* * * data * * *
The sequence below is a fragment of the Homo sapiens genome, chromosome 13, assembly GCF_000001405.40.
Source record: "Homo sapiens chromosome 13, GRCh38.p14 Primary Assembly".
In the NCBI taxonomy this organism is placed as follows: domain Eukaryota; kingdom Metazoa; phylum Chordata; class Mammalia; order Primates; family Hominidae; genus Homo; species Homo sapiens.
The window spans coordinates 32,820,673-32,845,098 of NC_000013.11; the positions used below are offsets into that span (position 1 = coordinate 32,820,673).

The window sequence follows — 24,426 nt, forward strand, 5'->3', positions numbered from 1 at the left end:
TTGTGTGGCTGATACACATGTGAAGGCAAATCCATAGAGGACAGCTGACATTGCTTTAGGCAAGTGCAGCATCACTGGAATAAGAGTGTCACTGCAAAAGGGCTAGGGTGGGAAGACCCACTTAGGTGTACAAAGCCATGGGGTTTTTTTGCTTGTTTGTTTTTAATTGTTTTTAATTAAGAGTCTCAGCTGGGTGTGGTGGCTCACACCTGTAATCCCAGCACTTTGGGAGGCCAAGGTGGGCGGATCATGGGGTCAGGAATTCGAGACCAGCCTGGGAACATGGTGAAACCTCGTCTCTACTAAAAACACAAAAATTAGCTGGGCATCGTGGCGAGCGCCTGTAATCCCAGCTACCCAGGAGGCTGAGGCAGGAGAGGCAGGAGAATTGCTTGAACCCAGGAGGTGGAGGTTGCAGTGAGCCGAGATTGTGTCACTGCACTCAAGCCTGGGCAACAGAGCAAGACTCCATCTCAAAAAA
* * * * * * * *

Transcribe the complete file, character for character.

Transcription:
The sequence below is a fragment of the Homo sapiens genome, chromosome 13, assembly GCF_000001405.40.
Source record: "Homo sapiens chromosome 13, GRCh38.p14 Primary Assembly".
In the NCBI taxonomy this organism is placed as follows: domain Eukaryota; kingdom Metazoa; phylum Chordata; class Mammalia; order Primates; family Hominidae; genus Homo; species Homo sapiens.
The window spans coordinates 32,820,673-32,845,098 of NC_000013.11; the positions used below are offsets into that span (position 1 = coordinate 32,820,673).

The window sequence follows — 24,426 nt, forward strand, 5'->3', positions numbered from 1 at the left end:
TTGTGTGGCTGATACACATGTGAAGGCAAATCCATAGAGGACAGCTGACATTGCTTTAGGCAAGTGCAGCATCACTGGAATAAGAGTGTCACTGCAAAAGGGCTAGGGTGGGAAGACCCACTTAGGTGTACAAAGCCATGGGGTTTTTTTGCTTGTTTGTTTTTAATTGTTTTTAATTAAGAGTCTCAGCTGGGTGTGGTGGCTCACACCTGTAATCCCAGCACTTTGGGAGGCCAAGGTGGGCGGATCATGGGGTCAGGAATTCGAGACCAGCCTGGGAACATGGTGAAACCTCGTCTCTACTAAAAACACAAAAATTAGCTGGGCATCGTGGCGAGCGCCTGTAATCCCAGCTACCCAGGAGGCTGAGGCAGGAGAGGCAGGAGAATTGCTTGAACCCAGGAGGTGGAGGTTGCAGTGAGCCGAGATTGTGTCACTGCACTCAAGCCTGGGCAACAGAGCAAGACTCCATCTCAAAAAA